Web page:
Futurehealth Winter Brain, Optimal Functioning & Positive Psychology and StoryCon Meeting

Jan 19-22, 2007 Palm Springs, CA  Pre-Conference Courses Jan 15-18        

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Paul G Swingle

Paul G Swingle

Paul G. Swingle, Ph.D. was Professor of Psychology at the University of Ottawa prior to moving to Vancouver. A Fellow of the Canadian psychological Association, Dr. Swingle was Lecturer in Psychiatry at Harvard Medical School from 1991 to 1998 and during the same time period was Associate Attending Psychologist at McLean Hospital where he was also Coordinator of the Clinical Psychophysiology Service. Dr. Swingle was Chairman of the Faculty of Child Psychology at Ottawa University from 1972 to 1977 and Clinical Supervisor from 1987 to 1997. He is a Registered Psychologist in British Columbia and is Certified in Biofeedback and neurotherapy.


Dr. Paul G. Swingle, 630-1190 Melville Street, Vancouver, BC, V6E 3W1. pswingle@drswingle.com. 604-609-0444.


EEG Foundations Course #258):  Foundations wrap-up 

Wrap-up for the Foundations course including problems with artifacts, limitations of practice and many case studies showing the diagnosis and treatment of many disorders.


Plenary #259):  Mapping a healer for Prime Time 

Under controlled conditions, the influence of a well-known healer was assessed by obtaining a QEEG of a target patients/subjects before, during and after a healing procedure.


Pre-Conference #256):  Neurotherapy for the primary care practitioner 


Workshop #260):  Potentiating neurotherapy 

There are many clients who are not capable of volitional neurofeedback training. such clients include those with ASDs, very young infants, and those with dementias. New techniques for "driving' brainactivity as adjunct to or propaedeutically to neurofeedback will be explained and demonstrated.

 

Details:

 

EEG Foundations Course #258):  Foundations wrap-up

This is the concluding session for the Foundations course. The many different approaches to diagnosis and treatment are reviewed. Discussion of the various adjunctive and supportive treatment procedures that can be combined with neurotherapy. Following Grand Rounds format, many cases are presented and discussed, some from course participants.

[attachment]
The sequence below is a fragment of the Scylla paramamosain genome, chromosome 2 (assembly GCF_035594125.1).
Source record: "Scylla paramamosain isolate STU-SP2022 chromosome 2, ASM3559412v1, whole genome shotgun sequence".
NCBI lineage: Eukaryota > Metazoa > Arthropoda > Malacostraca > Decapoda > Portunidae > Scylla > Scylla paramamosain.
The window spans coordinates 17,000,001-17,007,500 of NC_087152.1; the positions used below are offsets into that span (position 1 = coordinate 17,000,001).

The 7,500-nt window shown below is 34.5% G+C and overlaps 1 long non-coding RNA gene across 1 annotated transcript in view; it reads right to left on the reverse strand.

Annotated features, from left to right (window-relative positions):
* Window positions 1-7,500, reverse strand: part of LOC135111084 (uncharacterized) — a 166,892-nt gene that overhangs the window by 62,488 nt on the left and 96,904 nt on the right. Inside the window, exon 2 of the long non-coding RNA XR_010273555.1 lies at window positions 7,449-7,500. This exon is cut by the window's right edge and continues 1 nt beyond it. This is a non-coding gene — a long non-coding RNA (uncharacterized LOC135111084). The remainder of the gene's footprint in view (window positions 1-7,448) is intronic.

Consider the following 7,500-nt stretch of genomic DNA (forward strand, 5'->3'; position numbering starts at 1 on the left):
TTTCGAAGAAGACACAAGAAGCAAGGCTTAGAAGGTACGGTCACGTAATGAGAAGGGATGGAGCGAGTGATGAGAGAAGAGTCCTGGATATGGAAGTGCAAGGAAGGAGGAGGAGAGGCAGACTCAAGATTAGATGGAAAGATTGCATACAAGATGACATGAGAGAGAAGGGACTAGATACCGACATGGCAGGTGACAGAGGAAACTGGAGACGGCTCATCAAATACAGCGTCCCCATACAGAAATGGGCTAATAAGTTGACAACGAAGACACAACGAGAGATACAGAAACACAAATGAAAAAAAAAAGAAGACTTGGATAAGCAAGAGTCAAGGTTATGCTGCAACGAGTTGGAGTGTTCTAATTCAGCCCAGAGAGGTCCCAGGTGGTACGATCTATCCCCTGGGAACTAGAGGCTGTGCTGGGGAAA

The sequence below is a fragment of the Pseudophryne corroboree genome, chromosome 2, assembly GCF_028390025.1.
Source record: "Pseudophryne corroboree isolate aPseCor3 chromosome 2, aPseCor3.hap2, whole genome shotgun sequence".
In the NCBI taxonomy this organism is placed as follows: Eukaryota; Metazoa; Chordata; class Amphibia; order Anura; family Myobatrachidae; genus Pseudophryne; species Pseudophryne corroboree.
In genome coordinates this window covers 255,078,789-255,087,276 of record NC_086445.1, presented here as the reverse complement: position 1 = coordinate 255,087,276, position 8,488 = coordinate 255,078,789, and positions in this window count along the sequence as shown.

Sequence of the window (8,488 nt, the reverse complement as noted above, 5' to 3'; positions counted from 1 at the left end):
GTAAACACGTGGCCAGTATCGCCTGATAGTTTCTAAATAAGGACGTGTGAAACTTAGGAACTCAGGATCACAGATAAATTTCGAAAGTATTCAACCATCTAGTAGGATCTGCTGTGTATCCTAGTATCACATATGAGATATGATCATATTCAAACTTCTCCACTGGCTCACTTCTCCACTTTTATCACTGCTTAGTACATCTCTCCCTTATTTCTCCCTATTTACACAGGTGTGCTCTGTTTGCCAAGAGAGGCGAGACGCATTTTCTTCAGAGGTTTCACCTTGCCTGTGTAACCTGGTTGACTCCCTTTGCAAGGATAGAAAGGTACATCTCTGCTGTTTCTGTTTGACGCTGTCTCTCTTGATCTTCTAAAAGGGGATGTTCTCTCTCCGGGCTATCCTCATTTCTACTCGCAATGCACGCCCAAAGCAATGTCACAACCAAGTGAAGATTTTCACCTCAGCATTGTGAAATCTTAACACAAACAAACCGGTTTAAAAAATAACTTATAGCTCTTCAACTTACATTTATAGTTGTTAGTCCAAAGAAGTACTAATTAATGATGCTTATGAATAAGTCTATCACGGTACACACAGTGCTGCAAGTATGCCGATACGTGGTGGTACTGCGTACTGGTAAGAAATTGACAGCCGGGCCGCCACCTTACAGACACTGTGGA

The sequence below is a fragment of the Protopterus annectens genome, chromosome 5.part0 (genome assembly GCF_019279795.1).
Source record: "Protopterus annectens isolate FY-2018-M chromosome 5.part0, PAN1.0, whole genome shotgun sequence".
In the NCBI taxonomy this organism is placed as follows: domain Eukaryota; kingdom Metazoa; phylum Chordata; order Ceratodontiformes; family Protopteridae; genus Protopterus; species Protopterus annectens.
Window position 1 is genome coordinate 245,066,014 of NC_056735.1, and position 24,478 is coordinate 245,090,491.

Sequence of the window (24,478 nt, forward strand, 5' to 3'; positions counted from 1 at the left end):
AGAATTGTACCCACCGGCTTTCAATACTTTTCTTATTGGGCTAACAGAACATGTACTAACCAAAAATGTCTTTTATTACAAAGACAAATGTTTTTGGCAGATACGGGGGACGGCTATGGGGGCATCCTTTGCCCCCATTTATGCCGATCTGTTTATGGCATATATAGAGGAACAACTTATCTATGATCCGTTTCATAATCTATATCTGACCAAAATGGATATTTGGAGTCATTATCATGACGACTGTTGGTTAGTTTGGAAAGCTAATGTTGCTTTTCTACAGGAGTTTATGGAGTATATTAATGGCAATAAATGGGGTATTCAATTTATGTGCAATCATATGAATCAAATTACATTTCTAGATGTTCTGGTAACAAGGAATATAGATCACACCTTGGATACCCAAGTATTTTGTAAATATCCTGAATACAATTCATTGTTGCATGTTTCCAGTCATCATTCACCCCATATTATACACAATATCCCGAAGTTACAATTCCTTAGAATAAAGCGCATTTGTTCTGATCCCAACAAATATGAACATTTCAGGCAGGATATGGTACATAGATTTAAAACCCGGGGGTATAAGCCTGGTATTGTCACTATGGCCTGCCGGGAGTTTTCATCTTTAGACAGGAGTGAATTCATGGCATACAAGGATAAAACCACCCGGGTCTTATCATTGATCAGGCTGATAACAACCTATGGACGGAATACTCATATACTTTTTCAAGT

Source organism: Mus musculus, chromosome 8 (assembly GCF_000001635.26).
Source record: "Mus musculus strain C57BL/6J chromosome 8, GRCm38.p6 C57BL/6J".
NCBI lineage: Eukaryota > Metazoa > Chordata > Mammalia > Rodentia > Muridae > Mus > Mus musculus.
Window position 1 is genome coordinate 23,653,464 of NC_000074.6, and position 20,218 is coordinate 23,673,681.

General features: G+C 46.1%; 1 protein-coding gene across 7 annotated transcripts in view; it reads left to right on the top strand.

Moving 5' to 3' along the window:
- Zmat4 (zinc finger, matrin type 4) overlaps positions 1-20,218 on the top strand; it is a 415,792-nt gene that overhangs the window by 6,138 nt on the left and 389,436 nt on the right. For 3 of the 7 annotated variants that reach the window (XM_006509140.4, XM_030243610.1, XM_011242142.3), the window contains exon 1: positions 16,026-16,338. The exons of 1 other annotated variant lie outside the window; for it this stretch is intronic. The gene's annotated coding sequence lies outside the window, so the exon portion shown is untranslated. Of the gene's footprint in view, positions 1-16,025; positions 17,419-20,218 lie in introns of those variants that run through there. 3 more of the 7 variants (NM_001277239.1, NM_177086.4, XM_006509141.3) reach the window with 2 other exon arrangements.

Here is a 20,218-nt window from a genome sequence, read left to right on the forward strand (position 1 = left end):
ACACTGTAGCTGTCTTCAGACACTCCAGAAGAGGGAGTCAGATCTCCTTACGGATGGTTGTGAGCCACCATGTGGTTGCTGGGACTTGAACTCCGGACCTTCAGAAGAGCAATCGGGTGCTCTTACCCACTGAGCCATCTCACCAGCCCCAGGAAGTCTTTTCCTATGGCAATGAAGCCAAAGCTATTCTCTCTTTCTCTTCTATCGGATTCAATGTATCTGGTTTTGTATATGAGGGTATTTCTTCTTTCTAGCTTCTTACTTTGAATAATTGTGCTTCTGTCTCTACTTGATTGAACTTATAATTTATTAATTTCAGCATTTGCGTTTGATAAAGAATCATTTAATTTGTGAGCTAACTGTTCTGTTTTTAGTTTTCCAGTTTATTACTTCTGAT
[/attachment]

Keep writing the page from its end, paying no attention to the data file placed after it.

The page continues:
Plenary #259):  Mapping a healer for Prime Time

Brainmapping, (electroencephalographic (EEG) recording of brainwaves) has shown that bone fide healers and experienced mediators can change their brainwave activity at will. Some of these changes are quite marked. Changing one’s own brainwaves although impressive does not mean that one can change the brain activity of a target person. Obviously if a healer can influence the well-being of a target person then the brain activity of that target person should show definitive evidence of the healer’s influence.

 

Pre-Conference #256):  Neurotherapy for the primary care practitioner

 

Workshop #260):  Potentiating neurotherapy

Since concentrating on neurotherapy as my primary therapeutic tool, my research has focused on developing techniques for increasing the efficiency and accelerating the process of modifying brain functioning. Many neurotherapists do provide clients with various adjunctive self-administered treatments to facilitate the therapeutic process. These “add ons” include relaxation exercises, self-hypnosis, energy psychology routines, life style modification recommendations, subliminal affirmation devices, cranial microamperage stimulators, audiovisual stimulators and therapeutic harmonics. The reason for prescribing these procedures, of course, is because they are believed to potentiate the therapeutic process.

The above adjunctive treatments are generally administered outside the context of neurotherapy sessions. Braindriving techniques, often using some of these same stimuli, have been developed for use in neurotherapy sessions for clients not cdapable of volitional neurofeedback. these procedures are also used when more aggressive treatment to change brain activity are desired.
The workshiop reviews the procedures fro braindriving the EEG as well as driving the HEG. Such procedures can be used for autonomic biofeedback as well.

 

Contact Info:

Paul G Swingle Ph.D.
630-1190 Melville Street
Vancouver, British Columbia  V6E 3W1 Canada

phone: 604-608-0444
fax: 604-684-7659

pswingle@drswingle.com

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